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Friendly Fire: Who Controls the GOP? 

Easy to get something done, right? Not so much, Sen. Ryan McDougle said on his way out of a postinaugural party at the Hard Shell for Attorney General Bob McDonnell, also a Republican. "The numbers aren't there," said McDougle, who jumped from House to Senate in a special election to fill former Sen. Bolling's empty seat.

Huh? Chalk it up to the parties within the party, the politics in politics. Look for moderate Republicans to square off against conservative Republicans this session. Need evidence? See the legislature's opening day, Jan. 11.

The Republican-controlled Senate decided against giving Bolling, a conservative Republican, money for a secretary — a traditional move. Sure, he gets almost $340,000 to hire four staffers, according to the budget bill. But no secretary?

Former Delegate Arthur R. Giesen Jr., a longtime representative, observed the debates on the subject, and described the scene in his online journal:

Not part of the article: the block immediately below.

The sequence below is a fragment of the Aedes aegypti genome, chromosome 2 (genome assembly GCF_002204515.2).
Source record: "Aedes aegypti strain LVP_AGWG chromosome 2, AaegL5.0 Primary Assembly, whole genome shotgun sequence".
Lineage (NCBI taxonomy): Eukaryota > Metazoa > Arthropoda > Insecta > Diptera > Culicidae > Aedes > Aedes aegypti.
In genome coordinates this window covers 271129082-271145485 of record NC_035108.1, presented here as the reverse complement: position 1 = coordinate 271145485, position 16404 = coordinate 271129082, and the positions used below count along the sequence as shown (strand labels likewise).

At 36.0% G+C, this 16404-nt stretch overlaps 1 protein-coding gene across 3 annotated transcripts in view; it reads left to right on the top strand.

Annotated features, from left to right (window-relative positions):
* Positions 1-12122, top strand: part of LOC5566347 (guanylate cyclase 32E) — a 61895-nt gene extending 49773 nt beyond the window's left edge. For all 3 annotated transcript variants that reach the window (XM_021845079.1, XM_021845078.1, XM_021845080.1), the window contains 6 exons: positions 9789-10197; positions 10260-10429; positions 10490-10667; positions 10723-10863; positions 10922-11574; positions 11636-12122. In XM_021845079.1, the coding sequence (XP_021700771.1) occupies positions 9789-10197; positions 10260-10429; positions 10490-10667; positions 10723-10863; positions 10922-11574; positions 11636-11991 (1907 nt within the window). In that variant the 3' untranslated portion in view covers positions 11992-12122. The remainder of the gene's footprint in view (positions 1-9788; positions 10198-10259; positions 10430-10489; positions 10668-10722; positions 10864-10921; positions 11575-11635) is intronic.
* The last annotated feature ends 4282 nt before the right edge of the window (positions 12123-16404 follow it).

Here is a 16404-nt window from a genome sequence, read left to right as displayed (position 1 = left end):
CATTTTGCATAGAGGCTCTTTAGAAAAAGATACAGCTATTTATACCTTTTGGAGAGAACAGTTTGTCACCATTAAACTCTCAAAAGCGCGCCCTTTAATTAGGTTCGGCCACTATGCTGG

"Some of Bill Bolling's conservative colleagues tried to turn the tide by asking the floor leader, Senator Tommy Norment, if he had discussed these changes with the Lt. Governor-elect. His response, 'No, but knowing how fiscally conservative the former senator is and how frugally he would be in running his new office, he was certain he would approve of this cost-saving move on behalf of the senate!' The motion to adopt the changes in the rules passed easily."

Perhaps Bolling can find some good, free interns. A call placed to his office last week just rang and rang and rang ...
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